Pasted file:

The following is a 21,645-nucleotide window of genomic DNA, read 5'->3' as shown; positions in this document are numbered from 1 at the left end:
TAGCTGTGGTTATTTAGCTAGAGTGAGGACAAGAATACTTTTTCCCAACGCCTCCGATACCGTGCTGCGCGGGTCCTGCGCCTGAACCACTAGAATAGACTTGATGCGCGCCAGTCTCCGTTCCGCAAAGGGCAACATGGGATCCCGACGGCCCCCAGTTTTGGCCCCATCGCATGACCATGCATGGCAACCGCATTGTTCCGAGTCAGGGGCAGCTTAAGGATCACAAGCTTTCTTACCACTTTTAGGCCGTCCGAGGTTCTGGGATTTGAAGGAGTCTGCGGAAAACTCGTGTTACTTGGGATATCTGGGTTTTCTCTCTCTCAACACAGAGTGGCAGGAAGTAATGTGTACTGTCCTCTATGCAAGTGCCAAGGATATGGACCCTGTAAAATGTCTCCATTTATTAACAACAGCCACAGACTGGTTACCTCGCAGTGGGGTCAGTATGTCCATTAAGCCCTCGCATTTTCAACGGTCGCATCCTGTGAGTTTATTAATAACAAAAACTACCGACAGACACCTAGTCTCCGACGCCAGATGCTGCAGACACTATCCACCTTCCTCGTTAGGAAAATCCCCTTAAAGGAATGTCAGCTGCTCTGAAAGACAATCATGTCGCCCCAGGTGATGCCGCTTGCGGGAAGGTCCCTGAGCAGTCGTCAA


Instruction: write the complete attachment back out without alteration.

The following is a 21,645-nucleotide window of genomic DNA, read 5'->3' as shown; positions in this document are numbered from 1 at the left end:
TAGCTGTGGTTATTTAGCTAGAGTGAGGACAAGAATACTTTTTCCCAACGCCTCCGATACCGTGCTGCGCGGGTCCTGCGCCTGAACCACTAGAATAGACTTGATGCGCGCCAGTCTCCGTTCCGCAAAGGGCAACATGGGATCCCGACGGCCCCCAGTTTTGGCCCCATCGCATGACCATGCATGGCAACCGCATTGTTCCGAGTCAGGGGCAGCTTAAGGATCACAAGCTTTCTTACCACTTTTAGGCCGTCCGAGGTTCTGGGATTTGAAGGAGTCTGCGGAAAACTCGTGTTACTTGGGATATCTGGGTTTTCTCTCTCTCAACACAGAGTGGCAGGAAGTAATGTGTACTGTCCTCTATGCAAGTGCCAAGGATATGGACCCTGTAAAATGTCTCCATTTATTAACAACAGCCACAGACTGGTTACCTCGCAGTGGGGTCAGTATGTCCATTAAGCCCTCGCATTTTCAACGGTCGCATCCTGTGAGTTTATTAATAACAAAAACTACCGACAGACACCTAGTCTCCGACGCCAGATGCTGCAGACACTATCCACCTTCCTCGTTAGGAAAATCCCCTTAAAGGAATGTCAGCTGCTCTGAAAGACAATCATGTCGCCCCAGGTGATGCCGCTTGCGGGAAGGTCCCTGAGCAGTCGTCAA